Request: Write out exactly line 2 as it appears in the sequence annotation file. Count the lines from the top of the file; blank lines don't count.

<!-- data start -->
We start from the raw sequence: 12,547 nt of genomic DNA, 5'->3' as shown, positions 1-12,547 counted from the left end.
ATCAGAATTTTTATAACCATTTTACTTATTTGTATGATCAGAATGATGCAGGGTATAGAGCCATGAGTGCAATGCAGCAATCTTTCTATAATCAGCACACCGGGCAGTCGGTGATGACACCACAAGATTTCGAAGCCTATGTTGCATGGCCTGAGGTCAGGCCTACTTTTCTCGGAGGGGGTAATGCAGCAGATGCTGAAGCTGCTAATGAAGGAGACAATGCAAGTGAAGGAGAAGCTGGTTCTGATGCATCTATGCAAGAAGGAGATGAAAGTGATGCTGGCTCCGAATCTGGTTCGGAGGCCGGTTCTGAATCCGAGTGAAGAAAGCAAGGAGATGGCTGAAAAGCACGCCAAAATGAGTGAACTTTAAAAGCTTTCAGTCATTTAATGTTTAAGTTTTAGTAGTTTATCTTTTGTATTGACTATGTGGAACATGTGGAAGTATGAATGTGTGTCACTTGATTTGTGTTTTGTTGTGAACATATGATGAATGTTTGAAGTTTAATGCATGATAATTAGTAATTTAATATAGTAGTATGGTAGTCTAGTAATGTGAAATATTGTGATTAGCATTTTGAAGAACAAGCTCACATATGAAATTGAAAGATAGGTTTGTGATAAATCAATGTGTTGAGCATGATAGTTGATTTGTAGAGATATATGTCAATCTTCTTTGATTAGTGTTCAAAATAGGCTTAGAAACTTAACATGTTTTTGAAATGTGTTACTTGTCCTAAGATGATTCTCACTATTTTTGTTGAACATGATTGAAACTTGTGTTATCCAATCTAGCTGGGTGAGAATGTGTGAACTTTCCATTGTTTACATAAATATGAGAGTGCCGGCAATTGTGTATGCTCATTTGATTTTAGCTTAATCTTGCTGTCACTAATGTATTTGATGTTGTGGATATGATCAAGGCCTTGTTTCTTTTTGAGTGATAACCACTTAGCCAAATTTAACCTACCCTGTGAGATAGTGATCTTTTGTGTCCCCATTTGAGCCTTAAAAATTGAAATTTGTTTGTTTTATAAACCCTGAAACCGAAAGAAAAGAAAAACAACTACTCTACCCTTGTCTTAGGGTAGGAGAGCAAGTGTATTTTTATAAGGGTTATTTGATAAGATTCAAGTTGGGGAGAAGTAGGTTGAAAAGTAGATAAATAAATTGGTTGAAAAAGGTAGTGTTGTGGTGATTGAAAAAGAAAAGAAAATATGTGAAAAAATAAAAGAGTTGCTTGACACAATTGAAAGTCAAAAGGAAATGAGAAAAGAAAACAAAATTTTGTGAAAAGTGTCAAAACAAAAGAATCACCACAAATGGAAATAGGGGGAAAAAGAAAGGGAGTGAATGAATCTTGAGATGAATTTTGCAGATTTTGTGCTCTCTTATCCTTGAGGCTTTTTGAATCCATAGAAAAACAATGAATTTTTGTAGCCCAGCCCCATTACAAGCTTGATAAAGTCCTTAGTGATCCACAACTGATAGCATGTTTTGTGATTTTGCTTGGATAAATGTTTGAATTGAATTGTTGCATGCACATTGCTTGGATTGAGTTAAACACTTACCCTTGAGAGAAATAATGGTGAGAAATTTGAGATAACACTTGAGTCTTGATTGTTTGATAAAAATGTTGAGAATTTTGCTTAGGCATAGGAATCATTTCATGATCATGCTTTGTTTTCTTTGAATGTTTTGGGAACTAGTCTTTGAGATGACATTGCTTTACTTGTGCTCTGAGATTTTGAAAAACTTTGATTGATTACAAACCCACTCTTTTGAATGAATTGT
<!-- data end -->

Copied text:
ATCAGAATTTTTATAACCATTTTACTTATTTGTATGATCAGAATGATGCAGGGTATAGAGCCATGAGTGCAATGCAGCAATCTTTCTATAATCAGCACACCGGGCAGTCGGTGATGACACCACAAGATTTCGAAGCCTATGTTGCATGGCCTGAGGTCAGGCCTACTTTTCTCGGAGGGGGTAATGCAGCAGATGCTGAAGCTGCTAATGAAGGAGACAATGCAAGTGAAGGAGAAGCTGGTTCTGATGCATCTATGCAAGAAGGAGATGAAAGTGATGCTGGCTCCGAATCTGGTTCGGAGGCCGGTTCTGAATCCGAGTGAAGAAAGCAAGGAGATGGCTGAAAAGCACGCCAAAATGAGTGAACTTTAAAAGCTTTCAGTCATTTAATGTTTAAGTTTTAGTAGTTTATCTTTTGTATTGACTATGTGGAACATGTGGAAGTATGAATGTGTGTCACTTGATTTGTGTTTTGTTGTGAACATATGATGAATGTTTGAAGTTTAATGCATGATAATTAGTAATTTAATATAGTAGTATGGTAGTCTAGTAATGTGAAATATTGTGATTAGCATTTTGAAGAACAAGCTCACATATGAAATTGAAAGATAGGTTTGTGATAAATCAATGTGTTGAGCATGATAGTTGATTTGTAGAGATATATGTCAATCTTCTTTGATTAGTGTTCAAAATAGGCTTAGAAACTTAACATGTTTTTGAAATGTGTTACTTGTCCTAAGATGATTCTCACTATTTTTGTTGAACATGATTGAAACTTGTGTTATCCAATCTAGCTGGGTGAGAATGTGTGAACTTTCCATTGTTTACATAAATATGAGAGTGCCGGCAATTGTGTATGCTCATTTGATTTTAGCTTAATCTTGCTGTCACTAATGTATTTGATGTTGTGGATATGATCAAGGCCTTGTTTCTTTTTGAGTGATAACCACTTAGCCAAATTTAACCTACCCTGTGAGATAGTGATCTTTTGTGTCCCCATTTGAGCCTTAAAAATTGAAATTTGTTTGTTTTATAAACCCTGAAACCGAAAGAAAAGAAAAACAACTACTCTACCCTTGTCTTAGGGTAGGAGAGCAAGTGTATTTTTATAAGGGTTATTTGATAAGATTCAAGTTGGGGAGAAGTAGGTTGAAAAGTAGATAAATAAATTGGTTGAAAAAGGTAGTGTTGTGGTGATTGAAAAAGAAAAGAAAATATGTGAAAAAATAAAAGAGTTGCTTGACACAATTGAAAGTCAAAAGGAAATGAGAAAAGAAAACAAAATTTTGTGAAAAGTGTCAAAACAAAAGAATCACCACAAATGGAAATAGGGGGAAAAAGAAAGGGAGTGAATGAATCTTGAGATGAATTTTGCAGATTTTGTGCTCTCTTATCCTTGAGGCTTTTTGAATCCATAGAAAAACAATGAATTTTTGTAGCCCAGCCCCATTACAAGCTTGATAAAGTCCTTAGTGATCCACAACTGATAGCATGTTTTGTGATTTTGCTTGGATAAATGTTTGAATTGAATTGTTGCATGCACATTGCTTGGATTGAGTTAAACACTTACCCTTGAGAGAAATAATGGTGAGAAATTTGAGATAACACTTGAGTCTTGATTGTTTGATAAAAATGTTGAGAATTTTGCTTAGGCATAGGAATCATTTCATGATCATGCTTTGTTTTCTTTGAATGTTTTGGGAACTAGTCTTTGAGATGACATTGCTTTACTTGTGCTCTGAGATTTTGAAAAACTTTGATTGATTACAAACCCACTCTTTTGAATGAATTGT